Earlier this year, Turkey’s Islamist Justice and Development Party, the AK Party, as it is called (AKP), lost its battle for control over the country’s largest city in that nation’s March 31 local elections.
The candidate of the CHP Republican People’s Party, Akram Emmulo, won the vote with 15,000 votes to spare.
But after a month of arguments and maneuvering by President Recep Tayyip Erdogan, who described the local ballots as critical to the country’s survival, there has come a new twist.
Turkey’s Electoral Commission has just ordered a new mayoral election in the city of Istanbul after pressure from the president, with Erdogan clearly hoping for a different result this time around.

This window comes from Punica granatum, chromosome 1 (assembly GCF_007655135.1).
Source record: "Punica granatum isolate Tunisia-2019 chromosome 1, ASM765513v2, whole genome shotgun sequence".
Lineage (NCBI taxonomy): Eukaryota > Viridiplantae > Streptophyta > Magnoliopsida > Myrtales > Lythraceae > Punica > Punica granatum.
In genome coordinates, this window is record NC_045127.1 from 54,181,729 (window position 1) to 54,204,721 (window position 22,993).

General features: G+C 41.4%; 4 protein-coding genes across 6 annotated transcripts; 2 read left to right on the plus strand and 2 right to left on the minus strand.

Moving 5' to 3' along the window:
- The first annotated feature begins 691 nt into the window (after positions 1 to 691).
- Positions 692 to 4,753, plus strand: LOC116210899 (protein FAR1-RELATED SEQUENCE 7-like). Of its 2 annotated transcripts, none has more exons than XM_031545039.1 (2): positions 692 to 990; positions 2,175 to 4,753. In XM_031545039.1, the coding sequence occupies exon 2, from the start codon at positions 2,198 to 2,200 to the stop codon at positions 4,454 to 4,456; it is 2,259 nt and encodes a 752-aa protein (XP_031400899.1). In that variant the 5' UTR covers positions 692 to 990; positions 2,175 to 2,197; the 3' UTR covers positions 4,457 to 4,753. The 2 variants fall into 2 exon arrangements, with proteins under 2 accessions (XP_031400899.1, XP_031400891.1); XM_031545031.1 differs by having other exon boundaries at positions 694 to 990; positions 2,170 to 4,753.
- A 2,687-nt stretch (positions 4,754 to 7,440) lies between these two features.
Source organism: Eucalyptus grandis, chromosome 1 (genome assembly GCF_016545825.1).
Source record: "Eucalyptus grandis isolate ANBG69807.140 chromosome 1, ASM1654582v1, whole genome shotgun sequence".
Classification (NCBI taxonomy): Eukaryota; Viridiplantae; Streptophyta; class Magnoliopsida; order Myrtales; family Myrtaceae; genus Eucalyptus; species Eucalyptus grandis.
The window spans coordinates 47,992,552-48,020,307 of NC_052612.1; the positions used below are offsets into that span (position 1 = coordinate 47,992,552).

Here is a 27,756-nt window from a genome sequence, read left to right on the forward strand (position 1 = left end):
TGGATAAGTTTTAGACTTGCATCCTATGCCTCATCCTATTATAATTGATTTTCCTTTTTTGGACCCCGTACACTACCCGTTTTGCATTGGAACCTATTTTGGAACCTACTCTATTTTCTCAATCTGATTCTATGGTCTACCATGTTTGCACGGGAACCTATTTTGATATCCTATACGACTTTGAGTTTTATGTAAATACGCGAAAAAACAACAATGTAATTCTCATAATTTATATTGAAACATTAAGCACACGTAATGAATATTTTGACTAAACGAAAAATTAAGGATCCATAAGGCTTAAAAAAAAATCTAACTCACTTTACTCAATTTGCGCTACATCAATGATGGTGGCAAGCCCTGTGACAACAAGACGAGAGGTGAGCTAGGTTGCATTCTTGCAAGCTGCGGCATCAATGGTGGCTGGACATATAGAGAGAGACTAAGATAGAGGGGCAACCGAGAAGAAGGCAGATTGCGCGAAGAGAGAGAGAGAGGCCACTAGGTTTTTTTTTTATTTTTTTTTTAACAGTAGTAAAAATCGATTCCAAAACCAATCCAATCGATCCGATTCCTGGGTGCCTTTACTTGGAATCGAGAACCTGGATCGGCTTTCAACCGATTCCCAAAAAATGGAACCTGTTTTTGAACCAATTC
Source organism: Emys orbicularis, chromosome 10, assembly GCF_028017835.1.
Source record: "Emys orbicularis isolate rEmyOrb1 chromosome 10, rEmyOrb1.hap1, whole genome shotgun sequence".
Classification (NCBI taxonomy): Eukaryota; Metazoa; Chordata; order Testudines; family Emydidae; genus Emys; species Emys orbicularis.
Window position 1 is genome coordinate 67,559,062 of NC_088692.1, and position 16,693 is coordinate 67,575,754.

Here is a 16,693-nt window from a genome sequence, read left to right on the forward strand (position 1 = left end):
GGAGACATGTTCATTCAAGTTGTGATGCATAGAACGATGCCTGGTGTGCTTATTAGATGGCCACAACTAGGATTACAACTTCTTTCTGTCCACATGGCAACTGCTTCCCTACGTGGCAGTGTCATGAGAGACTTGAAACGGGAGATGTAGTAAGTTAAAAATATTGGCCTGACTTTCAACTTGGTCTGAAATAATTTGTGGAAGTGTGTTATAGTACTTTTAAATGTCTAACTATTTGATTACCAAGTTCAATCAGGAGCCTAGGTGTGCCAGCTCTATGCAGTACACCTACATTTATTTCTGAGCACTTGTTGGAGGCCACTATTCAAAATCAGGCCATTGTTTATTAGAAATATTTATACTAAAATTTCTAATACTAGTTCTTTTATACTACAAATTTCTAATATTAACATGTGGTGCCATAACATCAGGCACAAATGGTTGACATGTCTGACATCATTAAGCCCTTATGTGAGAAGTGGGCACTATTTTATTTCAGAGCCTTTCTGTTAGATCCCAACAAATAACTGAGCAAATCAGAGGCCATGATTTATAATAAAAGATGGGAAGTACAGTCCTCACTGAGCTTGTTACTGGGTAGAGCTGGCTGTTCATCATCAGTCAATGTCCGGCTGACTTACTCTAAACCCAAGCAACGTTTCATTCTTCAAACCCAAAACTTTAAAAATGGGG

Only the mayoral vote is being questioned: not that of the Istanbul city council, which in fact remained under the control of the AK Party – making it clear the “re-vote” has more to do with Erdogan than it has to do with questions about legitimacy.
The AK Party won 51 percent of the vote nationwide in a result that shocked the president, losing control of the capital, Ankara, and Istanbul in the process. It came as a blow to Erdogan, who once ruled Istanbul as mayor himself. In the past, he had told reporters that victory in Istanbul was the same as victory in Turkey as a whole.
The changing of the guard in Istanbul – known in ancient times as Constantinople – came after 25 years under the iron fist of the AK Party.
But residents of Istanbul will return to the polls on June 23, Turkey’s Electoral Commission announced, to see whether there will really be change, or not.